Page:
Blueprint: Blackstone’s gated REIT, real estate selloff begins, Oak Street’s first mega-fund

Blackstone's gated private REIT is a sign of things to come as investors seek liquidity; PERE's latest deep dive shines a spotlight on the beginnings of a real estate selloff as the markets reckon with volatility; Oak Street turns net lease fundraising heavyweight with the first closing of its maiden mega-fund; and more in today's briefing, exclusively for our valued subscribers.

They said it

“We do pipeline deals weekly. The tone of those calls has changed”

Laura Hines-Pierce, co-CEO of Hines, told PERE in an interview how today’s uncertain environment has led to her firm’s investment meetings becoming more research centered. Read the full interview here.

What’s new?

What a difference a quarter makes: Jon Gray’s Blackstone faces the first major challenging period of its relatively young REIT’s life. The New York firm was forced to gate the fund, sparking expectations others will follow. (Source: REIT)

A selloff for Blackstone
A little more than five years ago, New York-headquartered real estate giant Blackstone shifted a paradigm of thinking in the real estate market with the launch of its non-traded real estate investment trust BREIT. The fund’s total assets have grown rapidly since, currently measuring more than $125 billion, and last year, Blackstone was averaging $2 billion a month in commitments into the fund.

However, this week’s announcement that a clause in the fund documents has triggered a gating on redemptions has caused some concerns for this darling of the private real estate market. In October, Blackstone exceeded its monthly limit of 2 percent of the vehicle’s total net asset value ($69 billion as of the end of Q3) and its quarterly threshold of 5 percent. Reports suggest that the majority, as much as 70 percent, of the redemptions came from Asia. One partner in the fund told the Financial Times that the poor recent performance of Asian markets has put pressure on investors.

The consternation from the wider financial markets could result in more entrants to the redemption queue as BREIT’s stock value tumbled as a consequence. Reuters reported a drop off of around $8 billion in market capitalization over the weekend. The firm has recouped some capital with the sale of its 49.9 percent stake in two Las Vegas hotels for around $1.27 billion, plus it has cash reserves believed to be in the $11 billion range, the Reuters report said. Whether more of a sell-off is to come hinges on the next round of monthly valuations.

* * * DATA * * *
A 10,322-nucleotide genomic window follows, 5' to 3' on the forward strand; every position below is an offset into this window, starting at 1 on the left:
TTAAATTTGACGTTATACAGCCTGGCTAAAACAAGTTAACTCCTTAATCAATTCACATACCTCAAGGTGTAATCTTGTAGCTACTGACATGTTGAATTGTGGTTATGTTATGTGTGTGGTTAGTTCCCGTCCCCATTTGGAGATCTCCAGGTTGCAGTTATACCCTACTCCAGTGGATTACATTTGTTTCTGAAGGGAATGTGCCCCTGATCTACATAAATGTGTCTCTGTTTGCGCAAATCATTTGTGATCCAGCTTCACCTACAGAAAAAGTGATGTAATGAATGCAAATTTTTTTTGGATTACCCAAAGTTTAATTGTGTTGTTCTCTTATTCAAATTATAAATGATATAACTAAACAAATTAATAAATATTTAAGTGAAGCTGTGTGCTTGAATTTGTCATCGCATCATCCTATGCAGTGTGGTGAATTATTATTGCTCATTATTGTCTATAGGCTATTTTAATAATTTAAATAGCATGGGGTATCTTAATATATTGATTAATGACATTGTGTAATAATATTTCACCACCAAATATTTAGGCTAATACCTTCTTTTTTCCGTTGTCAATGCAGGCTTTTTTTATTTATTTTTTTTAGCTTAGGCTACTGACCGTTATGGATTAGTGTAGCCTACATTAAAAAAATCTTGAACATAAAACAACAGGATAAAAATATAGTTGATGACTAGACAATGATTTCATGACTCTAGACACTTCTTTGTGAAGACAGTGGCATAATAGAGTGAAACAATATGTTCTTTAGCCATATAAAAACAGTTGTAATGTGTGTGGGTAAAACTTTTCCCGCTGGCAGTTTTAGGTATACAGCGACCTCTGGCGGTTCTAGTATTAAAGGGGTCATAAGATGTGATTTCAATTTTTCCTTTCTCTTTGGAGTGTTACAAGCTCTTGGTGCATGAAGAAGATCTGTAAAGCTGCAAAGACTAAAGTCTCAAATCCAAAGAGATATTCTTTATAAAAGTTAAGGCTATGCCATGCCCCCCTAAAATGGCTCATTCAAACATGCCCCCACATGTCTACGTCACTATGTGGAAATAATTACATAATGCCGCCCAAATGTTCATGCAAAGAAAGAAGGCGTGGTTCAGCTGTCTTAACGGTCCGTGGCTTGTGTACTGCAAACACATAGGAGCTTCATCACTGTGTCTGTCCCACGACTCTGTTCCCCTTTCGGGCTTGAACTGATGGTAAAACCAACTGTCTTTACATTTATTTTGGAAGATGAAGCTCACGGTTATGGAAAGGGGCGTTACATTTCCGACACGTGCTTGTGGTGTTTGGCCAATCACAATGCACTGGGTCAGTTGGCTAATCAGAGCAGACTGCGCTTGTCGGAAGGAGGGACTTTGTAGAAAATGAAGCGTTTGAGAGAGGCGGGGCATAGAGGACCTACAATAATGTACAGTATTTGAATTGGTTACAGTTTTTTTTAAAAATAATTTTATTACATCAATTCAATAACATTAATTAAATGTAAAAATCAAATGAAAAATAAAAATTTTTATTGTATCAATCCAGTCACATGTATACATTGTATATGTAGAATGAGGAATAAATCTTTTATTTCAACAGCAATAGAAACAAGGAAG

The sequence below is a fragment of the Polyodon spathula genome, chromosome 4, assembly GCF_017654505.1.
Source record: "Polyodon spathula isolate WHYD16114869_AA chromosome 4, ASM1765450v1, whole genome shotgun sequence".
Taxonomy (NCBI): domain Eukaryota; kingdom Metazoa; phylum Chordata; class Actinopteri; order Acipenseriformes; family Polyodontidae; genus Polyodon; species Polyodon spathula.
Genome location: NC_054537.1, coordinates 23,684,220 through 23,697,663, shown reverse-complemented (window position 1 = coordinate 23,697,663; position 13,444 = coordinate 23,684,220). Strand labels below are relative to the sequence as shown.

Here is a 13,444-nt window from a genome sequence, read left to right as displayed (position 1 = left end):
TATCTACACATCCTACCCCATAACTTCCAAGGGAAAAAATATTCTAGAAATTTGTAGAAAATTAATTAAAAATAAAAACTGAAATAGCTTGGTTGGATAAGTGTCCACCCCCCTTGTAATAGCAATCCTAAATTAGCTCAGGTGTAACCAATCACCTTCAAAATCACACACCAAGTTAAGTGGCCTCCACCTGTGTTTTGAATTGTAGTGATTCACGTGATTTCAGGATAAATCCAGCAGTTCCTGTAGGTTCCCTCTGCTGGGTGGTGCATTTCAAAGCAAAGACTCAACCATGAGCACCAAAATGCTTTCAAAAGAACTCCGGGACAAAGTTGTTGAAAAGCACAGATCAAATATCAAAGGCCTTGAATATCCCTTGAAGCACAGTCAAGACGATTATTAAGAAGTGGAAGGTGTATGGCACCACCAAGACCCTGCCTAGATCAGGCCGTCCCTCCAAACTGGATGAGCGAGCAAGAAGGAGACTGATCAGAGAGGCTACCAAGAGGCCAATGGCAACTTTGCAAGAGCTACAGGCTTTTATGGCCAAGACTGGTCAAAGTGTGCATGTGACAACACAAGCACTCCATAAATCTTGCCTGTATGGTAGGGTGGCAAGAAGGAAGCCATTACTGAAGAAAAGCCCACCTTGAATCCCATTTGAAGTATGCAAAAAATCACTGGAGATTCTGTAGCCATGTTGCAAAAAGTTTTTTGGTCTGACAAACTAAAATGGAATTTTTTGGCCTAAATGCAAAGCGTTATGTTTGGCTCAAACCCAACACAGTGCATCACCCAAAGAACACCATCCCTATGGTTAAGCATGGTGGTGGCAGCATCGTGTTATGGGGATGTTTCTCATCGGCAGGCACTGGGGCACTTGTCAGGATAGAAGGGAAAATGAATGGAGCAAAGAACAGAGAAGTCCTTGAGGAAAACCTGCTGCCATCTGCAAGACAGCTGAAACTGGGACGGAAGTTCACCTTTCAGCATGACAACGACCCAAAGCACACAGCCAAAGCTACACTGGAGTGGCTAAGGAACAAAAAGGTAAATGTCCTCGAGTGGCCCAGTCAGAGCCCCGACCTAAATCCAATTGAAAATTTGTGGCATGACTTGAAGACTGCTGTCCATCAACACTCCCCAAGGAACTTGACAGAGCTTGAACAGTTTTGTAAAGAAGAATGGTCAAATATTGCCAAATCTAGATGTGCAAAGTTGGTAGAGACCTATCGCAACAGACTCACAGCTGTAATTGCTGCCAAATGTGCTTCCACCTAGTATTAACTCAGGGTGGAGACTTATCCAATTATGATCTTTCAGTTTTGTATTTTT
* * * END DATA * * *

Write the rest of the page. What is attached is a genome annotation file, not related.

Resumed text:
Make no bones about it, this is not a Blackstone-specific issue. US rival Starwood too has gated its non-traded REIT, Starwood Real Estate Income Trust, after redemption requests reached 3.2 percent of the REIT’s net asset value, news service Barrons reported. Others will likely follow as this trend kicks off.

The starting point for a sell-off
Like BREIT, many institutional open-end real estate funds are similarly facing growing exit queues, raising the prospect that the funds’ sponsors could likewise gate the vehicles. While that has yet to happen, open-end funds are expected to be among the most pressured parties to sell assets, according to Steven Cowins, co-chair of law firm Greenberg Traurig’s global real estate practice.

“If you look for who is going to be pushed to sell now, they’re going to be the start of it,” Cowins says in PERE’s December 2022/January 2023 cover story. “And obviously, once those assets reprice, then it causes a ripple through the rest of the market.” Open-ended funds, however, represent just one segment of a wider universe of direct and indirect real estate owners that are under pressure to sell. For the full story, click here.

The Blackstone of net lease
Also like Blackstone, Oak Street is already known as a fundraising heavyweight, ranking as one of the top 25 firms in this year’s PERE 100. With its latest real estate fund, however, the Chicago-based manager has cemented its position as the 800-pound gorilla of the net lease space. Oak Street is on pace to raise its first mega-fund for the strategy with Oak Street Real Estate Capital Fund VI, which is expected to hit its $5 billion hard-cap when it reaches its final close by Q1 2023. As such, the vehicle is poised to be the largest net lease fund ever raised. With Fund VI added to PERE’s tally of dedicated net lease funds, Oak Street has now raised $12.9 billion, or 77 percent, of the $16.7 billion gathered across 16 closed or open-end vehicles for the strategy – including the top four largest funds on the list, according to PERE data. Check out our coverage of the fundraise here.

Trending topics

The right interval
While the non-listed real estate investment trust section of the market faces some major challenges, one prominent manager is looking to take advantage of another capital markets niche. Pacific Investment Management Company, based in Newport Beach, California, has launched an interval fund as part of its suite of vehicles: the PIMCO Flexible Real Estate Income Fund. PIMCO becomes the first private manager on PERE’s top 100 list to launch this type of fund, after firms like BlueRock and Versus paved the way. The structure is similar to a mutual fund, with investors allowed to sell their shares back to the manager. However, this occurs on a quarterly as opposed to a daily basis, making it more illiquid but avoiding the risk of a “run on the banks” being seen in the non-listed REIT space.